But at a later time there occurred portentous earthquakes and floods, and one grievous day and night befell them, when the whole body of your warriors was swallowed up by the earth, and the island of Atlantis in like manner was swallowed up by the sea and vanished; wherefore also the ocean at that spot has now become impassable and unsearchable, being blocked up by the shoal mud which the island created as it settled down.
– Plato, Timaeus
In 1982, Parker Brothers released Survive!, a board game depicting the struggle of a doomed island’s population to escape certain death as they fled the cataclysm overtaking their homeland. It was a great game, but as Yoda said, “There is another.” The best version of Survive! was never published by Parker Brothers at all, and came four years later. That game was the 1986 classic, Escape From Atlantis, by Waddington-Saunders, the same folks who gave us Land Grab and Ratrace.
The rules of the two games were similar: each player has a number of Atlanteans (12 in Escape From Atlantis, 10 in Survive!) that they need to transport off the sinking island and onto one of the four safe haven corners of the game board. The villagers can either walk to another island square, swim in the ocean, take a ride in a boat, or hop on the back of a friendly dolphin (cetacean rides available only in Escape From Atlantis, not in Survive!). Unfortunately, each player can only move three spaces at a time, divided up among all the Atlanteans he or she controls. Each turn one land piece is removed from the island, symbolizing the ongoing catastrophe; imbuing a certain level of time-related stress as soon there won’t be an Atlantean island to stand on at all!
No Atlantean is safe, even if they’ve made it off the island. In Escape From Atlantis, here there be monsters. Atlanteans in the water are prime fodder for sharks; boats are targets for giant octopi to capsize (but the occupants escape into the water); and sea serpents are a constant threat to destroy boats and anyone on board them. Deadly whirlpools that appear unexpectedly increase the mortality rate further. Only the presence of the ever-friendly dolphins bring solace to the poor Atlanteans amidst the ongoing calamity.
All these dangers come from two sources, one random, the other premeditated. As each land piece is removed, a symbol of what replaces it can be found on it underside, which can be fortuitous (if a dolphin appears) or disastrous (everything else!). The other source is from the other players’ roll of the two dice, one of which determines what kind of creature they can move, and the other die determining the distance, with the player determining which direction they can move in. In other words, revenge is can be thine!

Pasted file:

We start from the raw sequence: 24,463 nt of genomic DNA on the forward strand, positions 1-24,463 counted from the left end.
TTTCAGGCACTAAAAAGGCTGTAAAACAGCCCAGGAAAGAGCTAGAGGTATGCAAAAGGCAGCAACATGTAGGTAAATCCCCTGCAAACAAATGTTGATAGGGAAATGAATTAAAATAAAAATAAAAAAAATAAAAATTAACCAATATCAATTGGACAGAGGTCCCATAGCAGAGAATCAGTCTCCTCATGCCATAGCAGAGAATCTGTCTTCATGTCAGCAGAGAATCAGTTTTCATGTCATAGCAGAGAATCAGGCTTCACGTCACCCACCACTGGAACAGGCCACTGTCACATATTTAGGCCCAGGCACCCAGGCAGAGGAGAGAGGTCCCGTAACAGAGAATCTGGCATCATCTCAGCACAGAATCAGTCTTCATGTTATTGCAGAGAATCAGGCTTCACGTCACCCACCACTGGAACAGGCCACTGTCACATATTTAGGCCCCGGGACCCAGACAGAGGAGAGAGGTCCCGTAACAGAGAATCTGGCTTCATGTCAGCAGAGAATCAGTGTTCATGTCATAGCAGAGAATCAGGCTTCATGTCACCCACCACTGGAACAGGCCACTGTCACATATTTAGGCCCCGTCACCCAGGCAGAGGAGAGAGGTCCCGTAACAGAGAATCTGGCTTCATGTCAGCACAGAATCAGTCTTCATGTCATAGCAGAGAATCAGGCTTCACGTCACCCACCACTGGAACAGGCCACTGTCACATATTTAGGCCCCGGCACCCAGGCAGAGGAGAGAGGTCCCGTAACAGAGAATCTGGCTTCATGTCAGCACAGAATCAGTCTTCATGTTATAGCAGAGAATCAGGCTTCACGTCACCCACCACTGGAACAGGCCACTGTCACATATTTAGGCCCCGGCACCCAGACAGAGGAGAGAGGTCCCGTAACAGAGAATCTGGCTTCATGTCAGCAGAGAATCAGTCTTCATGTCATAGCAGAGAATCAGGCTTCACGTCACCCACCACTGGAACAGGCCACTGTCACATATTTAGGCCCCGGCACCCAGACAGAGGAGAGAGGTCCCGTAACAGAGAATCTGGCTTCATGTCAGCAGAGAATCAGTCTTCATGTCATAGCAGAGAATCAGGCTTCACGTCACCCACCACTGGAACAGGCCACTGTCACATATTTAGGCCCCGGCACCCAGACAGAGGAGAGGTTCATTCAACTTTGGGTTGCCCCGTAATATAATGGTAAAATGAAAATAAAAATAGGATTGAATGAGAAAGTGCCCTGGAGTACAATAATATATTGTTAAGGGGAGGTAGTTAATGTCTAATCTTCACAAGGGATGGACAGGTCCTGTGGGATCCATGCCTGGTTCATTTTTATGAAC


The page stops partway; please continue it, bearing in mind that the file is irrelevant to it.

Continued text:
The most telling difference between Survive! and Escape From Atlantis is the quality of the game components. In Survive!, the island pieces are simple cardboard tokens (albeit with artwork); in Escape From Atlantis, they’re three-dimensional, hard plastic pieces. The boats in Survive! are pieces of cardboard; the boats in Escape From Atlantis are molded plastic with detachable sails. The creature tokens in Survive! are small, whereas those in Escape From Atlantis are larger and much more detailed. (The best way to explain this is to simply examine the supplied image of the game pieces side by side.)
Escape From Atlantis was designed by Julian Courtland-Smith, and he has stated elsewhere that his original design was slightly different than what was eventually published, which included Weather Cards and everyone’s favorite, pirates (ninjas would have been just too odd). What might have been can certainly lead to endless speculation, but of interest is that Mr. Courtland-Smith was consulted with for the game’s most recent incarnation, Survive: Escape From Atlantis, which has a 2010, fourth quarter, release schedule from Stronghold Games. For fans of the original games, this is both an intriguing and classy move, and certainly heightens anticipation for what kind of game they will deliver.
(Incidentally, should anyone from Stronghold Games want to send me a copy of Survive: Escape From Atlantis for independent review– or any other game company reaching for that retro vibe, for that matter – my contact information can be found here.)
Escape From Atlantis is an amazing game to play, and is suitable for 2 to 4 players, ages 8 and up. Parker Brothers’ Survive! is fun, but Waddingtons’s Escape From Atlantis is even more so, and is another highly recommended game to add to anyone’s collection of classics!